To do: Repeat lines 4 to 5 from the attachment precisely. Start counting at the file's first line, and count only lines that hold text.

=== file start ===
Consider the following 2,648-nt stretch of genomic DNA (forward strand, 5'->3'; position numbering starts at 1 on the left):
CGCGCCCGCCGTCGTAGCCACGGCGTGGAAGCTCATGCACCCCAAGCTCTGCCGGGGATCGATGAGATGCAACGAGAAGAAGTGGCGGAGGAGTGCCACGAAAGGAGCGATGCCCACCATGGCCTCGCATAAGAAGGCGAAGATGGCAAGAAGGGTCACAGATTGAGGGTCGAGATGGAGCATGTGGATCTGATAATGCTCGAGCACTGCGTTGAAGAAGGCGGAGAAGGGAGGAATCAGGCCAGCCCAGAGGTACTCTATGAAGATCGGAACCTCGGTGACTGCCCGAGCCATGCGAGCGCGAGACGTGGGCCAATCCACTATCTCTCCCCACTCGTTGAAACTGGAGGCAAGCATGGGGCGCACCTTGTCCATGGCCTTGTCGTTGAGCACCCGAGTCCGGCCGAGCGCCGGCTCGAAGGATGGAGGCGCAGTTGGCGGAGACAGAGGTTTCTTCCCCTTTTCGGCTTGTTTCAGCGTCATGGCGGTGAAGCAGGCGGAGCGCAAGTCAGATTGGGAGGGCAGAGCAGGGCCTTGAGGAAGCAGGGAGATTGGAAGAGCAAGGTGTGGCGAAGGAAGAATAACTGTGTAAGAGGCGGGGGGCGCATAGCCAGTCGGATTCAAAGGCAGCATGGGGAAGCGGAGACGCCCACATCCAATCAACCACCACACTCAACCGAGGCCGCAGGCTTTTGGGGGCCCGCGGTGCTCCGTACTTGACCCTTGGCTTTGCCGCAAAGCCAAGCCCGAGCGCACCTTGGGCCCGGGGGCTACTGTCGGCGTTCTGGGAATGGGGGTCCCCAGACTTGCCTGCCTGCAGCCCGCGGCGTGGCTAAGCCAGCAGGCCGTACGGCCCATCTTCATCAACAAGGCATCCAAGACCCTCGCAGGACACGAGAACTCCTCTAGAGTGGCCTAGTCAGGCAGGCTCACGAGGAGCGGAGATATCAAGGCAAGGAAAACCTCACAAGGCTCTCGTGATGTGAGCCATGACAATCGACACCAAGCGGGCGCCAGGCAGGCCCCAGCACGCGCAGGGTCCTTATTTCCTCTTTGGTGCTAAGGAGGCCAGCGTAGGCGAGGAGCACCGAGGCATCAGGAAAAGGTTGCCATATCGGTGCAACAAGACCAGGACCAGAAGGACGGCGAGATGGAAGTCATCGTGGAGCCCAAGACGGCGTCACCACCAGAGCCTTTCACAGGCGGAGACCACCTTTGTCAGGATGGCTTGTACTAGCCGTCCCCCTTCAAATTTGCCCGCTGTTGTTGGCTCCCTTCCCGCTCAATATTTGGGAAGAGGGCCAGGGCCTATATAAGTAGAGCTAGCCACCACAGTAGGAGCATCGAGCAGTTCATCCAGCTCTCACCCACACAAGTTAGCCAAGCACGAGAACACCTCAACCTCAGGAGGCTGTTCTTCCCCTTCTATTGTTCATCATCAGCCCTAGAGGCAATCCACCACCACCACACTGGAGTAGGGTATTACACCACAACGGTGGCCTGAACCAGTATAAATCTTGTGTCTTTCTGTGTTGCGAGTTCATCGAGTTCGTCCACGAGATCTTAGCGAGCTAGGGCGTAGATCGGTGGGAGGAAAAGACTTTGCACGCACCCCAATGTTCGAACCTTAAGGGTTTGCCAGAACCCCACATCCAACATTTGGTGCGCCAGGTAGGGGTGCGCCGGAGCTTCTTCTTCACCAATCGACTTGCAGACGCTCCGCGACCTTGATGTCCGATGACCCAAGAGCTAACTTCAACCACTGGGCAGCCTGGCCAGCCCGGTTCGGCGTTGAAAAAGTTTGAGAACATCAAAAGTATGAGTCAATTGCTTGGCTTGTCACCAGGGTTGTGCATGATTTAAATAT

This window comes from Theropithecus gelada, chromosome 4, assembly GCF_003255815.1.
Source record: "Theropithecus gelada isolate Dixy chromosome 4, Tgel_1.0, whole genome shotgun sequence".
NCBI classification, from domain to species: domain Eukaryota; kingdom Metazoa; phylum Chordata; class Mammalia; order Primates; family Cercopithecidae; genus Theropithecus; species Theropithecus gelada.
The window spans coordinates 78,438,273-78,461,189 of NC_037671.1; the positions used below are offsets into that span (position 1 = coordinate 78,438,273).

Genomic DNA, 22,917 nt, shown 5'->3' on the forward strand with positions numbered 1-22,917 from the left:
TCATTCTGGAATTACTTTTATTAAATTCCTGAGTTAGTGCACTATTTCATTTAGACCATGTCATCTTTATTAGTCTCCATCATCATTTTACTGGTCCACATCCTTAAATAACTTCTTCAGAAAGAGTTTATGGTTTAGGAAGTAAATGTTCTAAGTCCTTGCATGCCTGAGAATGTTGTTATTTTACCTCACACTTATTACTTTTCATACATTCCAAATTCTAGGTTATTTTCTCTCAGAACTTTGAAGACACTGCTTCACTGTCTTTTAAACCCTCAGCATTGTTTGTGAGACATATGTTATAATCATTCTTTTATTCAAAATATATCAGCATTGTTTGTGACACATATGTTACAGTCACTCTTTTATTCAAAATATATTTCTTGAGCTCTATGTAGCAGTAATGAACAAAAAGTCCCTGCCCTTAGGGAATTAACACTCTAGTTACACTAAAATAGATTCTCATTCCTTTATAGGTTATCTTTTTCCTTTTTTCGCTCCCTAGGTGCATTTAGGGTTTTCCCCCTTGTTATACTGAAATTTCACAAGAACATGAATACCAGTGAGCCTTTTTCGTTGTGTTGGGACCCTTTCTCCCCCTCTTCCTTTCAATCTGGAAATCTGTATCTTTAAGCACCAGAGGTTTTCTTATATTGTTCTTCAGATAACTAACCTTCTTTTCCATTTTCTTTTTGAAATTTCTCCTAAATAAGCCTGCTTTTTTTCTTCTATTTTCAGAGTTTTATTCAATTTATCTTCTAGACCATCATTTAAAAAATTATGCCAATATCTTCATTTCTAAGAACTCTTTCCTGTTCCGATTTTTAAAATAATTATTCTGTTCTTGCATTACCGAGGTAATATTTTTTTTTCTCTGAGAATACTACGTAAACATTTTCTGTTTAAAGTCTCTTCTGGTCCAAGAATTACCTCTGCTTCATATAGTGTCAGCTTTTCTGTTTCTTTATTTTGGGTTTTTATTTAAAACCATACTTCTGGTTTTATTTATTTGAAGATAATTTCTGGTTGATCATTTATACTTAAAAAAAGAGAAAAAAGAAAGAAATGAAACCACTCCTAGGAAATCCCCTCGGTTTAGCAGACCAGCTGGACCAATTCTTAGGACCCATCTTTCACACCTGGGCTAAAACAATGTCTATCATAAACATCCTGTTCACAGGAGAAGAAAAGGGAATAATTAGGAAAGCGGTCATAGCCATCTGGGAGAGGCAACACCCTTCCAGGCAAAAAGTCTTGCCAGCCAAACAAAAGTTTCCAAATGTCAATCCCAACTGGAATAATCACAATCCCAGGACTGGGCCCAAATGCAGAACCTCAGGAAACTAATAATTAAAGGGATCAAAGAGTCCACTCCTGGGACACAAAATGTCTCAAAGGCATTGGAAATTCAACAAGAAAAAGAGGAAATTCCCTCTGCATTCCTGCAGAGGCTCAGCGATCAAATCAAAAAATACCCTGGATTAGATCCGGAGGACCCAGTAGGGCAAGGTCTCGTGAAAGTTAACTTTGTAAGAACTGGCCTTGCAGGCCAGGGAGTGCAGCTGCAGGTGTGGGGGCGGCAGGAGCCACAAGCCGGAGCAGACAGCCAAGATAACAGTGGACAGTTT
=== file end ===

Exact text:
Source record: "Theropithecus gelada isolate Dixy chromosome 4, Tgel_1.0, whole genome shotgun sequence".
NCBI classification, from domain to species: domain Eukaryota; kingdom Metazoa; phylum Chordata; class Mammalia; order Primates; family Cercopithecidae; genus Theropithecus; species Theropithecus gelada.